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Dairy Facts 2016

FDA Seeks Data on Raw Milk Cheese and Draft Risk Assessment

Aug 06, 2015

The Food and Drug Administration announced last Friday that it is seeking public comments, along with scientific data and information, to help the agency identify and evaluate ways to minimize the impact of harmful bacteria in cheeses made from unpasteurized milk. The comments and data will help FDA with its ongoing evaluation of the current 60-day aging requirements for raw milk cheeses.

In the notices, FDA said it recognizes that there is broad diversity in cheese manufacturing operations and knows that many factors go into ensuring the safety of the food. The agency wants to learn more about current practices used by a wide variety of producers, including the artisanal cheese manufacturing community.

FDA is taking this action in part based on findings from a joint quantitative risk assessment by the agency and Health Canada that also was released on Friday as a Final Notice. IDFA worked with FDA on this risk assessment, initially released in 2013, and submitted comments in support of its approach.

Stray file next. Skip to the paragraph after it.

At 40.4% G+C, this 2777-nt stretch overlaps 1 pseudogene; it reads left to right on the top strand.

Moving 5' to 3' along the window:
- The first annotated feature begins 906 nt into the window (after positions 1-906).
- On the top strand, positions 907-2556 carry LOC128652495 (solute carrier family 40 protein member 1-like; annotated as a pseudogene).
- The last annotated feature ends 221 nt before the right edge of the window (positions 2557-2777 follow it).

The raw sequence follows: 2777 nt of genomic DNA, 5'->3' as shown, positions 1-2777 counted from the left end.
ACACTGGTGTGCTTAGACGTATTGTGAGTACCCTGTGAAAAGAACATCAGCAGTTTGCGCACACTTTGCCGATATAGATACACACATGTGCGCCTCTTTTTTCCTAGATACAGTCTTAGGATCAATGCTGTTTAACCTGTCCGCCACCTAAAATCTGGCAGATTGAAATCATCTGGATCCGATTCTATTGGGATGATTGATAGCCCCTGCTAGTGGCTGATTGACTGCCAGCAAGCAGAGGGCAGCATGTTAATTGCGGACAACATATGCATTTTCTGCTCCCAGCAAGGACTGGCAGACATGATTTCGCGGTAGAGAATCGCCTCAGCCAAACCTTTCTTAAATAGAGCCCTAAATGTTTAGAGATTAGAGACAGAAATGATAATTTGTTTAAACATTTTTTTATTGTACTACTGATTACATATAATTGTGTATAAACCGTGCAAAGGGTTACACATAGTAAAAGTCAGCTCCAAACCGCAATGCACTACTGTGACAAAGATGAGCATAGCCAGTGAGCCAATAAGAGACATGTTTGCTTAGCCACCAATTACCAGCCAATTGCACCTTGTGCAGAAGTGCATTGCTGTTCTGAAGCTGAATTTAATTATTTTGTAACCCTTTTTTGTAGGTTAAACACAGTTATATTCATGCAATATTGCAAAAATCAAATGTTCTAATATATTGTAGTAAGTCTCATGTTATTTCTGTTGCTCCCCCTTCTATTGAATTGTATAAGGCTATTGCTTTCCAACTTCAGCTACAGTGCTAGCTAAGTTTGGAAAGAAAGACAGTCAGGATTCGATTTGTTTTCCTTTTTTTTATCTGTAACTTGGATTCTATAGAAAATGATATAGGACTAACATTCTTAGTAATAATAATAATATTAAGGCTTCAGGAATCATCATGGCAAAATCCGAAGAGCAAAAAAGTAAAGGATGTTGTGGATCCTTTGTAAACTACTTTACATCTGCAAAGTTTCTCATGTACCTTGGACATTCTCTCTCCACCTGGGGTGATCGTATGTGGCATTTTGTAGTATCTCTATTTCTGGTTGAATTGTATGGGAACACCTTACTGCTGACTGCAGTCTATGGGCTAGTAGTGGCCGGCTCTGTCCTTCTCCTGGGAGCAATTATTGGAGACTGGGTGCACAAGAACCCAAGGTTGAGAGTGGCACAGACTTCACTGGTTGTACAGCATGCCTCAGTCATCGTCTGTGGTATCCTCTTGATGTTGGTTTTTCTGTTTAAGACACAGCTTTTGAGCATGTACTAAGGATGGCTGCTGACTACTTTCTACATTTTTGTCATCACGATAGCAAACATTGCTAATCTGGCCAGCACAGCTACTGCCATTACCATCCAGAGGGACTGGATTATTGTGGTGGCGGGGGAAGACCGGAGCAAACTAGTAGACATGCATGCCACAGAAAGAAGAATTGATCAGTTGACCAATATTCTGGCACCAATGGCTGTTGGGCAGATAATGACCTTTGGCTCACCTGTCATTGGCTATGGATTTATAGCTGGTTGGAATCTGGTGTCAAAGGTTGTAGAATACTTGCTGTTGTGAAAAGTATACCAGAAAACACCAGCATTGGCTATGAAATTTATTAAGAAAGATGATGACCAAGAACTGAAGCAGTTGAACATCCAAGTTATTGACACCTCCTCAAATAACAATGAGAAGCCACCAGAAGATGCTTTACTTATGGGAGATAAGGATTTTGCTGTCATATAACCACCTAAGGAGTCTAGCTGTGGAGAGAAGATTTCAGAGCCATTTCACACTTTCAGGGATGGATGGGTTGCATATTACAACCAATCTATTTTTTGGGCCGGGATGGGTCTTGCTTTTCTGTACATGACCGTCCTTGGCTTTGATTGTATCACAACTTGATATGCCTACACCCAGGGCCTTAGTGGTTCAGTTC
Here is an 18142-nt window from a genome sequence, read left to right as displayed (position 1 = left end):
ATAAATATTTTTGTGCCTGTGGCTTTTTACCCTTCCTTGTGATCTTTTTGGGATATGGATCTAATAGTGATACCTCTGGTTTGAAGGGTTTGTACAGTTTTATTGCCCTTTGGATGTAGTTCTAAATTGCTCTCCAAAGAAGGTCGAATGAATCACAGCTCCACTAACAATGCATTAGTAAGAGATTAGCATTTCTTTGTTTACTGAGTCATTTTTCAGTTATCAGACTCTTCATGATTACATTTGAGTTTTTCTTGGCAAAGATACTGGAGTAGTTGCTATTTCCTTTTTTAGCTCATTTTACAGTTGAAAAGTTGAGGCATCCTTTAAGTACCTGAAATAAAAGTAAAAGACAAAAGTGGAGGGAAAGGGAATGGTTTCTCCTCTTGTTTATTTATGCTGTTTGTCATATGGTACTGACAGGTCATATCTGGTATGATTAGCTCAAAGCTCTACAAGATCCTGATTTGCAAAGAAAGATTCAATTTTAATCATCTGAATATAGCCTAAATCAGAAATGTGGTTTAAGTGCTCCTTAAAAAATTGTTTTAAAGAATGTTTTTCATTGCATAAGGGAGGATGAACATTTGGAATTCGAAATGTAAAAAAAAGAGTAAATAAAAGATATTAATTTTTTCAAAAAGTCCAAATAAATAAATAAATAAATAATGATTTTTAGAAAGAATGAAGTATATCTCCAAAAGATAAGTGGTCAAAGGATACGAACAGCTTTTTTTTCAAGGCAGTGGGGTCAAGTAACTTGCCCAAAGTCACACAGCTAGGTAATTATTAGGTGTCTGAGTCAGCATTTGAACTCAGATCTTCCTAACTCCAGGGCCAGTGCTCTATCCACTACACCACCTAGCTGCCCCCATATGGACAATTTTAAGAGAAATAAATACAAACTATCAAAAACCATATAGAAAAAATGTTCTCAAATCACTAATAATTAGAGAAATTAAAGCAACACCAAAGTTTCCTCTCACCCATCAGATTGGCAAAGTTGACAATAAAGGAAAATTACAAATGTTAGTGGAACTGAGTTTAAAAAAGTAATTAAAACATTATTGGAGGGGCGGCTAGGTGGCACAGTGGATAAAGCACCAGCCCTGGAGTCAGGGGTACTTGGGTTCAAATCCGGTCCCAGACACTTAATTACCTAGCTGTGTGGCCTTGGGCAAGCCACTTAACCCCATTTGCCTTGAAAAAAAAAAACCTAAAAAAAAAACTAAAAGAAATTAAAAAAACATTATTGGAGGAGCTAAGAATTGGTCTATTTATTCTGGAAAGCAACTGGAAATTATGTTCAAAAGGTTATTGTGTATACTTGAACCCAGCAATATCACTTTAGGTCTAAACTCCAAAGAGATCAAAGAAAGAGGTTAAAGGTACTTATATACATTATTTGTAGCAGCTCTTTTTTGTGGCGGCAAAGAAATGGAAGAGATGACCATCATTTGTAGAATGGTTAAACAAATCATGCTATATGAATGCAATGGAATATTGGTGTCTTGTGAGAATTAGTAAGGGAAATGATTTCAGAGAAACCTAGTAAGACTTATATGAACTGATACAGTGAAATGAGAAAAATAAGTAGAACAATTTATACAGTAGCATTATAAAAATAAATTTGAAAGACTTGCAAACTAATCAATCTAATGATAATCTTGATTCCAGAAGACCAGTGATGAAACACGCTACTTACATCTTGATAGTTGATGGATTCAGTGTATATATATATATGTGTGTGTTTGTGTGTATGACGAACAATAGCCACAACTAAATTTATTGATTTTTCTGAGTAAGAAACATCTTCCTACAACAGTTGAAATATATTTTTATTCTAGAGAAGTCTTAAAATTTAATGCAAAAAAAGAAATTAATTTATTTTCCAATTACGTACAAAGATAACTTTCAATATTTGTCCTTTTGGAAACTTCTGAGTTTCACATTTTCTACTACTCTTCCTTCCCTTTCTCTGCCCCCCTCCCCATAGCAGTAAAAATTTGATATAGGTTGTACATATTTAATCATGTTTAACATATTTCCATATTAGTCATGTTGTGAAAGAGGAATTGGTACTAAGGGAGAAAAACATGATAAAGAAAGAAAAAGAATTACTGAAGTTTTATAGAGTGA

The assessment found that the risk of listeriosis from soft-ripened cheeses made with raw milk is estimated to be 50 to 160 times higher than that from soft-ripened cheese made with pasteurized milk. This finding is consistent with the fact that consuming raw milk and raw milk products generally poses a higher risk from pathogens than do pasteurized milk and its products.

The agencies aim to evaluate the effect of certain factors, such as the microbiological status of milk, cheese manufacturing steps and conditions during distribution and storage, on the overall risk of listeriosis to the consumer of soft-ripened cheese in the United States or Canada.

IDFA will work with the National Cheese Institute’s (NCI) Regulatory Committee to review the soft cheese risk assessment and request for data to determine what information the association can provide to help FDA with its safety evaluation.   

Members with questions may contact Cary Frye, IDFA vice president of scientific and regulatory affairs, at

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